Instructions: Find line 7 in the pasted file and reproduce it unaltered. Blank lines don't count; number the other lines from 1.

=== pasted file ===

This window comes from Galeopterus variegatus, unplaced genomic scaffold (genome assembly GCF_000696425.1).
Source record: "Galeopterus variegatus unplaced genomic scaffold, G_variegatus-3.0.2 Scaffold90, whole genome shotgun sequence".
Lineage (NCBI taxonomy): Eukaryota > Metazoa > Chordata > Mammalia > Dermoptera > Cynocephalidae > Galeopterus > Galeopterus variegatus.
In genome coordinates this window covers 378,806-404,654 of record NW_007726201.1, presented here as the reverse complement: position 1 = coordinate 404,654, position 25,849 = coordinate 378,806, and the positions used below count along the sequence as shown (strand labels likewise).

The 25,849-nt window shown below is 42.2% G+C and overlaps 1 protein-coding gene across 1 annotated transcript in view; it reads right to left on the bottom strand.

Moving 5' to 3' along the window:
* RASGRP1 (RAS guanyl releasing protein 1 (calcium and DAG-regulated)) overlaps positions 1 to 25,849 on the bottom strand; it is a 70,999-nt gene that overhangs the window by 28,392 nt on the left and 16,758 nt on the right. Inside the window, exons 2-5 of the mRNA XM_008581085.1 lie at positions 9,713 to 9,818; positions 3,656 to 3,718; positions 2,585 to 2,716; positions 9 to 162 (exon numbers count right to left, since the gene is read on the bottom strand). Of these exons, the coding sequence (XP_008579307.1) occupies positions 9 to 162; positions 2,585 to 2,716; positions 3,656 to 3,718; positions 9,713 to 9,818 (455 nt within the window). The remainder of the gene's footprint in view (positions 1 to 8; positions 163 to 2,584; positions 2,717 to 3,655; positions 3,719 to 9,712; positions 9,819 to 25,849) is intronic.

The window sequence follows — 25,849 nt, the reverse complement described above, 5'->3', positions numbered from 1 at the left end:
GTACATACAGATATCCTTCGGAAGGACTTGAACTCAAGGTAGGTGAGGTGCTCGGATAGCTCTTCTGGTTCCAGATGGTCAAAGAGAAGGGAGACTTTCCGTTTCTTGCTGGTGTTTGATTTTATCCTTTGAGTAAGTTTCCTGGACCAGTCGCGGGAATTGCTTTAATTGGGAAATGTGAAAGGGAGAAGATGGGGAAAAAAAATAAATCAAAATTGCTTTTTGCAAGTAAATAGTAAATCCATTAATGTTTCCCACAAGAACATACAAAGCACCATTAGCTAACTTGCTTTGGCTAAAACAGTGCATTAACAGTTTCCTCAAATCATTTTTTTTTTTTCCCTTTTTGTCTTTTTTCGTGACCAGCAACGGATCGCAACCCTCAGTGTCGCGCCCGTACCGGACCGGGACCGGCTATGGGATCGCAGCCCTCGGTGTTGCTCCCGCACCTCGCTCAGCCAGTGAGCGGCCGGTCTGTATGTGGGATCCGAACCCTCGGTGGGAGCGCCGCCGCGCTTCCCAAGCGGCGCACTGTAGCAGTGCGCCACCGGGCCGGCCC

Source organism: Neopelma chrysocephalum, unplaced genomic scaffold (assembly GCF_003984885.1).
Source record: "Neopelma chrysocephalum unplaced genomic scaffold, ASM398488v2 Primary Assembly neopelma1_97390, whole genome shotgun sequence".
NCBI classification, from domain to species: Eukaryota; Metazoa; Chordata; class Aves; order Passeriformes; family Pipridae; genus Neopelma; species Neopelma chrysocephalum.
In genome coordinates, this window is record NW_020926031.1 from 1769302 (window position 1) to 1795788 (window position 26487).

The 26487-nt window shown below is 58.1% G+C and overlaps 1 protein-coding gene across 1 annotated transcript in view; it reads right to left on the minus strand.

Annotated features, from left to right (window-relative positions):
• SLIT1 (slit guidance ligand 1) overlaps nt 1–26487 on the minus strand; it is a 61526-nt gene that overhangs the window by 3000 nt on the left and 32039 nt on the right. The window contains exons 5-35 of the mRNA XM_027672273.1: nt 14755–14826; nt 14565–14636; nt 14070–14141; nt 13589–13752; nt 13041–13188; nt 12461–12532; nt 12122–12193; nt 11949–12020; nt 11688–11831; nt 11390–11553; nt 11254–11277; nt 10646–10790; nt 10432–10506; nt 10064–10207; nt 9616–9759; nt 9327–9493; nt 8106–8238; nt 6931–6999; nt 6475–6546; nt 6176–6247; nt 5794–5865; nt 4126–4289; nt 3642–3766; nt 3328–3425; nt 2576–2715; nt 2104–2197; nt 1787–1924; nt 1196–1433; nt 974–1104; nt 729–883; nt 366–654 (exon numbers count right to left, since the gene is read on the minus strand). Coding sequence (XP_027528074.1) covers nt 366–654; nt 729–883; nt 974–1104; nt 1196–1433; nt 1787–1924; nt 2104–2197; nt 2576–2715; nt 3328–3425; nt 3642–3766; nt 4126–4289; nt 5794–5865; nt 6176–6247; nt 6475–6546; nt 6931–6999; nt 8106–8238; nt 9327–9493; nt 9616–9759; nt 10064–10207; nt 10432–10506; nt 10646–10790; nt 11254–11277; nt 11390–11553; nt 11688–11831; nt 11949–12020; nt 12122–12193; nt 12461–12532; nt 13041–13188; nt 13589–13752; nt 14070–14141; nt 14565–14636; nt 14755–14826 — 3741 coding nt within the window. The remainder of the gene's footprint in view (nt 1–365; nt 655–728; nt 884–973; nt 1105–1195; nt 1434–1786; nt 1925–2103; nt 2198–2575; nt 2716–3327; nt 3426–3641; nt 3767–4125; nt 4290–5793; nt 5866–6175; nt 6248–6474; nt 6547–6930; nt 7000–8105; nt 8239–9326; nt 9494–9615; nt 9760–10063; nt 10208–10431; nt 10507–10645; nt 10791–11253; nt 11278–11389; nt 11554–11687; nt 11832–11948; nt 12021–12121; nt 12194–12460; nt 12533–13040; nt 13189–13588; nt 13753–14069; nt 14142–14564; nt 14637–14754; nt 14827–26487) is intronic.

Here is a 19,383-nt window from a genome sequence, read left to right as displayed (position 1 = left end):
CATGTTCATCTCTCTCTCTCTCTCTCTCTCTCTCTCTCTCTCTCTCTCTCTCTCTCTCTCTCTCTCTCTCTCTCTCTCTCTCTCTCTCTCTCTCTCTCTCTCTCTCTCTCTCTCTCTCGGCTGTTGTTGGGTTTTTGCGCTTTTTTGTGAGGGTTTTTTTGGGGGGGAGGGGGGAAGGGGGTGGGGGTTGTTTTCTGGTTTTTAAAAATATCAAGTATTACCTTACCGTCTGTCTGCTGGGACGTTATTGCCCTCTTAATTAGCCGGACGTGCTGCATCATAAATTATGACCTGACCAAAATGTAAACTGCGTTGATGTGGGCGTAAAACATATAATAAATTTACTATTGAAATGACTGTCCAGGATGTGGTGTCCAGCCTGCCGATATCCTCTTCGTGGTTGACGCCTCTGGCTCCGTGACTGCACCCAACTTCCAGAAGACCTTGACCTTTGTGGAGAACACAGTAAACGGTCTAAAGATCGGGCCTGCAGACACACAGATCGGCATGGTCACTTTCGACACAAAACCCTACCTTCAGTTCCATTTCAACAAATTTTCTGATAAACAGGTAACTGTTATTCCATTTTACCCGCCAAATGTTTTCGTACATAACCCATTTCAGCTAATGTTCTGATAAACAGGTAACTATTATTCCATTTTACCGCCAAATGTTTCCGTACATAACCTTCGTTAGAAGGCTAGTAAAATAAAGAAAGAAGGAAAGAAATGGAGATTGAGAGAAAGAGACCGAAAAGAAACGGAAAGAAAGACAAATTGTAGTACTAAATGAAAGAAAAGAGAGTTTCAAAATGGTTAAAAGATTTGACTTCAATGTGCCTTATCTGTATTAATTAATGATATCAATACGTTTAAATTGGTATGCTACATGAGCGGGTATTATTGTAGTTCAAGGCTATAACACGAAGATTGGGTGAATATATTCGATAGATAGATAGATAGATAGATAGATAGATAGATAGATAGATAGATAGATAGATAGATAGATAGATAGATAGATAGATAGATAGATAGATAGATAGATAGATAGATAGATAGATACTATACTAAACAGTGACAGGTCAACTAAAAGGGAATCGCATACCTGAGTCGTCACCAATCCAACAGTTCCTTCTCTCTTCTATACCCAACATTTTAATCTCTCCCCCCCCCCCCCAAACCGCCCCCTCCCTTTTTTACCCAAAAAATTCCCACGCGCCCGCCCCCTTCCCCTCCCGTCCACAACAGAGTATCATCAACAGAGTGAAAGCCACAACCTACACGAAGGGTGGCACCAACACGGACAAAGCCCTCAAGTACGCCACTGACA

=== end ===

* RASGRP1 (RAS guanyl releasing protein 1 (calcium and DAG-regulated)) overlaps positions 1 to 25,849 on the bottom strand; it is a 70,999-nt gene that overhangs the window by 28,392 nt on the left and 16,758 nt on the right. Inside the window, exons 2-5 of the mRNA XM_008581085.1 lie at positions 9,713 to 9,818; positions 3,656 to 3,718; positions 2,585 to 2,716; positions 9 to 162 (exon numbers count right to left, since the gene is read on the bottom strand). Of these exons, the coding sequence (XP_008579307.1) occupies positions 9 to 162; positions 2,585 to 2,716; positions 3,656 to 3,718; positions 9,713 to 9,818 (455 nt within the window). The remainder of the gene's footprint in view (positions 1 to 8; positions 163 to 2,584; positions 2,717 to 3,655; positions 3,719 to 9,712; positions 9,819 to 25,849) is intronic.